In both cases, further efforts were and are needed in order to overcome institutional inertia and long-standing principles in development cooperation. A process of that kind involves a huge amount of work, but it is worthwhile in the end.

Ladies and gentlemen, we need to be able to react rapidly and flexibly to changing political circumstances in crisis contexts. That is what stabilisation can achieve, as its main aims are to ensure that a post-conflict vacuum cannot come about in the first place and to show the public that we support the desire for peace. 

We have worked very well with KfW for years and there is great trust between us. Our cooperation goes beyond Afghanistan.

The joint projects between the Federal Foreign Office and KfW stand for what can be achieved in fragile contexts and with the help of the means available to us. Our measures deliver verifiable political value-added and, as confirmed for example by the research conducted alongside our stabilisation efforts in northern Afghanistan, achieve an impact in fragile contexts that lasts beyond the changing security situations.

Ladies and gentlemen, our approach can be used in various fragile contexts. No matter the specific crisis context we are talking about, the speed of positive change after the end of a conflict is particularly relevant to the impact of the stabilisation measures. Naturally, the public must play a role in this process. Time and again, we must seek participatory and the most inclusive solutions in order to strengthen the legitimacy of public action and to make the peace dividend tangible for everyone, as that, ladies and gentlemen, is one of the overarching goals of stabilisation measures.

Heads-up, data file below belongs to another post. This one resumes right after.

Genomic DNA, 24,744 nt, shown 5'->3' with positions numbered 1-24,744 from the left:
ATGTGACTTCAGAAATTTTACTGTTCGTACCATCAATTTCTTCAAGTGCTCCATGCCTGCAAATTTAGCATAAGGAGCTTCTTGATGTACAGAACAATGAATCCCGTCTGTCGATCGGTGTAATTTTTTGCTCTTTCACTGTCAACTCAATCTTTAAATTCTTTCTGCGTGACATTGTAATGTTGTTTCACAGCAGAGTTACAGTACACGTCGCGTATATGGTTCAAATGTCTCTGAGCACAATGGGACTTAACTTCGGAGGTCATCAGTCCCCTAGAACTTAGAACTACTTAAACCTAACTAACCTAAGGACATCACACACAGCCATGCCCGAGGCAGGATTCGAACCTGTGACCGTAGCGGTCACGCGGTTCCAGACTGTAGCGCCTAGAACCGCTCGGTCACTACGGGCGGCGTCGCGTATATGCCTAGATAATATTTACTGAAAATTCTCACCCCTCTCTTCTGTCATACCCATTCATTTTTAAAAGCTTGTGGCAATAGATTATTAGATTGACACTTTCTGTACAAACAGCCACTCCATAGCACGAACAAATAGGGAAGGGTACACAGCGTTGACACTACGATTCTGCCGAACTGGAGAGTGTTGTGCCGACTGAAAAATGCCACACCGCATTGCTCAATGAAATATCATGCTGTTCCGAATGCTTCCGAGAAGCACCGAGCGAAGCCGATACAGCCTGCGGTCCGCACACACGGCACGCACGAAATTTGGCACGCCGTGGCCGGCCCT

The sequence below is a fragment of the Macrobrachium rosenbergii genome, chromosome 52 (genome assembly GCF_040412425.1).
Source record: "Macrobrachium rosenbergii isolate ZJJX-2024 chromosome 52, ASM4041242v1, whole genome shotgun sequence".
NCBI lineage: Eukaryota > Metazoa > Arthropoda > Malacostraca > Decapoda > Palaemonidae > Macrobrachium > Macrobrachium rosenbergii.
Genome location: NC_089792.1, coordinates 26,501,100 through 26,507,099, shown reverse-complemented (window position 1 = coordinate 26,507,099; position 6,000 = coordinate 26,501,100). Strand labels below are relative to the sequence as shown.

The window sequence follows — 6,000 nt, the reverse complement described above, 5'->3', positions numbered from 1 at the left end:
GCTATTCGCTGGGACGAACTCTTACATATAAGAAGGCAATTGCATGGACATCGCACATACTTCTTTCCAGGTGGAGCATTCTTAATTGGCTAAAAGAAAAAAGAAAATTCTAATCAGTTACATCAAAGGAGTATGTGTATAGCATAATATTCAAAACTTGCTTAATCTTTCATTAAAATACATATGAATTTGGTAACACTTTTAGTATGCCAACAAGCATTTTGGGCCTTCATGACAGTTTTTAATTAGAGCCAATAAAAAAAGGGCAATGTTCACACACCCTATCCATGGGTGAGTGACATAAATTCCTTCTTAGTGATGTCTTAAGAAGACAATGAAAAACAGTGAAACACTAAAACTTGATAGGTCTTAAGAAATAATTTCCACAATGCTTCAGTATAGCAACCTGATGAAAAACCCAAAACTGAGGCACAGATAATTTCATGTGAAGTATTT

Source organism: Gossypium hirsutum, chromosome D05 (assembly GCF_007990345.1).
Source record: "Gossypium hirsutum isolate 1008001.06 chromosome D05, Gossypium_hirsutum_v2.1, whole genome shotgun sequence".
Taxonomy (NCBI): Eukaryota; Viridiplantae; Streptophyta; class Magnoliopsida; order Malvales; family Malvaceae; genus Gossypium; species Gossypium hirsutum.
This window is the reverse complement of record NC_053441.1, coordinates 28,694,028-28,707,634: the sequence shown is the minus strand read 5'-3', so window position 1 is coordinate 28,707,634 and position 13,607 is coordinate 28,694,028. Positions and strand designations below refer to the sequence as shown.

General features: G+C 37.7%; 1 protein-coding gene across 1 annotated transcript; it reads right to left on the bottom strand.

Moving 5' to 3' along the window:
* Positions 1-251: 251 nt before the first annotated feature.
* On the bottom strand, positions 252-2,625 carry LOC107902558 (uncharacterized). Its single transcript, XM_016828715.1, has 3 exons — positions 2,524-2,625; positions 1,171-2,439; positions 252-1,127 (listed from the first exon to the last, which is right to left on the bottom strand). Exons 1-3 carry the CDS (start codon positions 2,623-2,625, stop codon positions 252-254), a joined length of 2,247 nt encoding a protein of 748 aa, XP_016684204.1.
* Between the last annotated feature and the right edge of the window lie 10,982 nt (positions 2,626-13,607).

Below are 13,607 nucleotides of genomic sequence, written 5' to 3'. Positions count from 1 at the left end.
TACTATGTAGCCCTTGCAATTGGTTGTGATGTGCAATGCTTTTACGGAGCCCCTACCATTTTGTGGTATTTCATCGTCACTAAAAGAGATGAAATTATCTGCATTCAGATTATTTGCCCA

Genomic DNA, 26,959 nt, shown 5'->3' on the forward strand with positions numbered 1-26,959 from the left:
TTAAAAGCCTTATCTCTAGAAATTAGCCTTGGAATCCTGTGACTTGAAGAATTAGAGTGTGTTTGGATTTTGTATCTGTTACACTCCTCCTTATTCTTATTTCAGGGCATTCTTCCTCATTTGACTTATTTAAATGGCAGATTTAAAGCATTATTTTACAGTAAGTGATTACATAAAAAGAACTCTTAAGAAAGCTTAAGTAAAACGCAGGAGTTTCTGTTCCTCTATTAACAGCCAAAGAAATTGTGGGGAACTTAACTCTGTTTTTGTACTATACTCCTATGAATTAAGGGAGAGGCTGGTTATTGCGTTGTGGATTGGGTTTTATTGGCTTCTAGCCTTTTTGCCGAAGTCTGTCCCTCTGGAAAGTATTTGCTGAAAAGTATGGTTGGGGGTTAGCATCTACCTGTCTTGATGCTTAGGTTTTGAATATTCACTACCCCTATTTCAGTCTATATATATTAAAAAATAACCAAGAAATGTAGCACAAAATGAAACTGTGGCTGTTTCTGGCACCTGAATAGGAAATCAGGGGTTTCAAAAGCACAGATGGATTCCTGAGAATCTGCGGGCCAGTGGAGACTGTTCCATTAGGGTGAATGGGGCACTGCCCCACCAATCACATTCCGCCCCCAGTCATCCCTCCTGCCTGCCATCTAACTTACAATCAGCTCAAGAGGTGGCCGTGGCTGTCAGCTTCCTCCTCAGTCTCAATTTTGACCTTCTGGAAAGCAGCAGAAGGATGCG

Ladies and gentlemen, the current situation in Afghanistan shows that stabilisation remains a risky business. The level of violence in the country has not improved and the Taliban have not been pushed back. Reports on the supposed plans for US withdrawal are leading to anxiety among the stakeholders and damaging the efforts to foster a political process, which have been more intensive than ever in recent months. In the eighteenth year of our engagement in Afghanistan, we should not attempt to whitewash the situation. But neither should we give in to pessimism. Stabilisation is and will remain a cornerstone of German foreign-policy work. It completes the German Government’s joined-up approach for greater peace and security.

I look forward to hearing the viewpoints of His Highness, whose foundation has been active in many fragile contexts for decades, and to the discussion with you.

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AKDN’s Vital Ingredients for Stability within any Country, but Especially for Fragile Regions

aga khan berlin germany januay 15, 2019